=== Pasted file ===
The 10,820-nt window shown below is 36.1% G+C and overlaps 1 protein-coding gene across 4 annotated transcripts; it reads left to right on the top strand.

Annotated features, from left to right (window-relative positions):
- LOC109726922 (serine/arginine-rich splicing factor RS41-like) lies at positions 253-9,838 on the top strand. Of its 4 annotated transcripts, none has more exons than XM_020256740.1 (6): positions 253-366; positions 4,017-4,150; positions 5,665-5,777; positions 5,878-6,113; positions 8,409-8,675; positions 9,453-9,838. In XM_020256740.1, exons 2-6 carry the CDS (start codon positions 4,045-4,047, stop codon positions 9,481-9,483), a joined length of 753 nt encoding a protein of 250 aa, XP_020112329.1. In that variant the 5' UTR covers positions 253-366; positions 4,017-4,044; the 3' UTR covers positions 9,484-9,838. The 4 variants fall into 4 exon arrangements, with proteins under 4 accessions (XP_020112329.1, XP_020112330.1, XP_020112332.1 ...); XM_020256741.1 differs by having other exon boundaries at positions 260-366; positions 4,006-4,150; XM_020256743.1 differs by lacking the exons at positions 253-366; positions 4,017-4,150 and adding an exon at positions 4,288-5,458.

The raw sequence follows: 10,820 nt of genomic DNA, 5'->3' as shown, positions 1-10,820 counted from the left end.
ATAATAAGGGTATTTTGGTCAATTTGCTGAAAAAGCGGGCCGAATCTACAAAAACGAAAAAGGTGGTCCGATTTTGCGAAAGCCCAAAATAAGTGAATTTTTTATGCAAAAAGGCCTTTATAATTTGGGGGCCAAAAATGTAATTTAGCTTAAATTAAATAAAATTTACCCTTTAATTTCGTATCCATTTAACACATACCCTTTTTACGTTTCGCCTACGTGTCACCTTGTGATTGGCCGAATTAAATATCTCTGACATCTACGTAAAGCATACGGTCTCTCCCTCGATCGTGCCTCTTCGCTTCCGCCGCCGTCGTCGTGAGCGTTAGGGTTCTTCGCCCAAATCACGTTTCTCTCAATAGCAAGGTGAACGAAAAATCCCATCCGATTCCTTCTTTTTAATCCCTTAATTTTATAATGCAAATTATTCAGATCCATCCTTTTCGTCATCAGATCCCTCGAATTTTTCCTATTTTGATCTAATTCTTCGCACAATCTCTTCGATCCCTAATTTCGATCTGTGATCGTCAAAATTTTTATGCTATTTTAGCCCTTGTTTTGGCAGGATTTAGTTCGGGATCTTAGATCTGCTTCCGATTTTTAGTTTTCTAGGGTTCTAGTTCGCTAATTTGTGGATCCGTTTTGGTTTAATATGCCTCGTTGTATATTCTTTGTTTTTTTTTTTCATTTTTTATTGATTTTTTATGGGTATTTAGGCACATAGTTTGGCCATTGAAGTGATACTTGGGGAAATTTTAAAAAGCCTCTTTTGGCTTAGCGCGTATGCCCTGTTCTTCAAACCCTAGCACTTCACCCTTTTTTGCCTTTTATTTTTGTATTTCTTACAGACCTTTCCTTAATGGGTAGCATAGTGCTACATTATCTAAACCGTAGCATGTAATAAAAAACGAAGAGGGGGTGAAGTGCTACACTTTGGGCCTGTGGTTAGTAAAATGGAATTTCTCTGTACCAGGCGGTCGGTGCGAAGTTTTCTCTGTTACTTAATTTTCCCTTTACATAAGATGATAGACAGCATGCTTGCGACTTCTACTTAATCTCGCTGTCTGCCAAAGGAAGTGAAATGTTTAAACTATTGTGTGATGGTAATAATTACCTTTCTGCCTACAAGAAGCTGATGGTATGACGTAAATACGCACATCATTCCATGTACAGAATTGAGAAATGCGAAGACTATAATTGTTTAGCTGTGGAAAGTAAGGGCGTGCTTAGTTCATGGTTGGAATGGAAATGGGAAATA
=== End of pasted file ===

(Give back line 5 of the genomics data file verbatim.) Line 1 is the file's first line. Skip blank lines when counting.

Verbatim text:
ATAATAAGGGTATTTTGGTCAATTTGCTGAAAAAGCGGGCCGAATCTACAAAAACGAAAAAGGTGGTCCGATTTTGCGAAAGCCCAAAATAAGTGAATTTTTTATGCAAAAAGGCCTTTATAATTTGGGGGCCAAAAATGTAATTTAGCTTAAATTAAATAAAATTTACCCTTTAATTTCGTATCCATTTAACACATACCCTTTTTACGTTTCGCCTACGTGTCACCTTGTGATTGGCCGAATTAAATATCTCTGACATCTACGTAAAGCATACGGTCTCTCCCTCGATCGTGCCTCTTCGCTTCCGCCGCCGTCGTCGTGAGCGTTAGGGTTCTTCGCCCAAATCACGTTTCTCTCAATAGCAAGGTGAACGAAAAATCCCATCCGATTCCTTCTTTTTAATCCCTTAATTTTATAATGCAAATTATTCAGATCCATCCTTTTCGTCATCAGATCCCTCGAATTTTTCCTATTTTGATCTAATTCTTCGCACAATCTCTTCGATCCCTAATTTCGATCTGTGATCGTCAAAATTTTTATGCTATTTTAGCCCTTGTTTTGGCAGGATTTAGTTCGGGATCTTAGATCTGCTTCCGATTTTTAGTTTTCTAGGGTTCTAGTTCGCTAATTTGTGGATCCGTTTTGGTTTAATATGCCTCGTTGTATATTCTTTGTTTTTTTTTTTCATTTTTTATTGATTTTTTATGGGTATTTAGGCACATAGTTTGGCCATTGAAGTGATACTTGGGGAAATTTTAAAAAGCCTCTTTTGGCTTAGCGCGTATGCCCTGTTCTTCAAACCCTAGCACTTCACCCTTTTTTGCCTTTTATTTTTGTATTTCTTACAGACCTTTCCTTAATGGGTAGCATAGTGCTACATTATCTAAACCGTAGCATGTAATAAAAAACGAAGAGGGGGTGAAGTGCTACACTTTGGGCCTGTGGTTAGTAAAATGGAATTTCTCTGTACCAGGCGGTCGGTGCGAAGTTTTCTCTGTTACTTAATTTTCCCTTTACATAAGATGATAGACAGCATGCTTGCGACTTCTACTTAATCTCGCTGTCTGCCAAAGGAAGTGAAATGTTTAAACTATTGTGTGATGGTAATAATTACCTTTCTGCCTACAAGAAGCTGATGGTATGACGTAAATACGCACATCATTCCATGTACAGAATTGAGAAATGCGAAGACTATAATTGTTTAGCTGTGGAAAGTAAGGGCGTGCTTAGTTCATGGTTGGAATGGAAATGGGAAATA